Abstract 214: Reduction of Scar Tissue after GHRH-A Treatment in a Swine Model of Sub-acute Ischemic Cardiomyopathy

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Background: Growth hormone-releasing hormone receptor agonists (GHRH-A) stimulate cardiac repair following myocardial infarction (MI) through the activation of the GHRH signaling pathway within the heart. We tested the hypothesis that the administration of GHRH-A prevents ventricular remodeling in a swine sub-acute MI model.

Methods: Twelve female Yorkshire swine (25-30 Kg) underwent transient occlusion of the LAD coronary artery (MI). Two-weeks post-MI, swine were randomized to receive injections of either 30 μg/Kg GHRH-A (MR-409) (GHRH-A group; n=6) or vehicle (placebo group; n=6). Cardiac MRI, pressure volume loops and measures of endothelial function were obtained at multiple time points. Infarct-, border- and remote- (non-infarcted) zones were assessed by immunohistochemistry for the growth hormone-releasing hormone receptor (GHRHR).

Results: Four-weeks of GHRH-A treatment resulted in reduced scar mass (GHRH-A group: –21.9±6.42%; p=0.02; placebo group: 10.9±5.88%; p=0.25; Two-way ANOVA; p=0.003), and reduced scar size (percent of left ventricle mass) (GHRH-A group: –38.38±4.63; p=0.0002; placebo group: –14.56± 6.92; p=0.16; Two-way ANOVA; p=0.02). Moreover, peripheral endothelial function was significantly increased compared to baseline values in the GHRH-A group (paired t-test; p=0.006) but not in the placebo group (p=0.99). Unlike in rats, this reduced infarct size in swine was not accompanied by improved cardiac function as measured by serial hemodynamic pressure-volume analysis. GHRH receptors were abundant in cardiac tissue, with a greater density in the border zone of the GHRH-A group compared to the placebo group. These data support the concept of direct post-infarction activation of cardiac signal transduction, and of enhancing this activation with systemic treatment by GHRH.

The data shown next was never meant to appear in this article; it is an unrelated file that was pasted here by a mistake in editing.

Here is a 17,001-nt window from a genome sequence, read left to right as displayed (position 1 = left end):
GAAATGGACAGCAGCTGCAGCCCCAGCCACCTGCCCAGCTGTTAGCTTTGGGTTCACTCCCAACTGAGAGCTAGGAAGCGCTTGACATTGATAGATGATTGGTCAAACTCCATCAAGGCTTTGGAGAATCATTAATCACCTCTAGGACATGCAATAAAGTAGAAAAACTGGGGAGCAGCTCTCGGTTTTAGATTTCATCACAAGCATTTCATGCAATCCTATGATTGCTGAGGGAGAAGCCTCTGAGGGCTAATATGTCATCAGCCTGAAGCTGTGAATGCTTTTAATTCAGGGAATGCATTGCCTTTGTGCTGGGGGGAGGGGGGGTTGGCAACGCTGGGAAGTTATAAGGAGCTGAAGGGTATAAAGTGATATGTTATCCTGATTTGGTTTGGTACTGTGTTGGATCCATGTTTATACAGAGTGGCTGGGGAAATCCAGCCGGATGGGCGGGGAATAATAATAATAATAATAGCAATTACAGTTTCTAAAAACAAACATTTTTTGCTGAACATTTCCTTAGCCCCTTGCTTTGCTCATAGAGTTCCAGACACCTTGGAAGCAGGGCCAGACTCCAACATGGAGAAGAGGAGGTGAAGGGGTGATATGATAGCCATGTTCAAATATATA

Conclusions: Daily subcutaneous administration of GHRH-A is feasible and safe in female swine. Furthermore, GHRH-A therapy significantly reduced infarct size and increased endothelial function, suggesting that a local activation of the GHRH pathway leads to the regenerative process and preservation of peripheral endothelial function.

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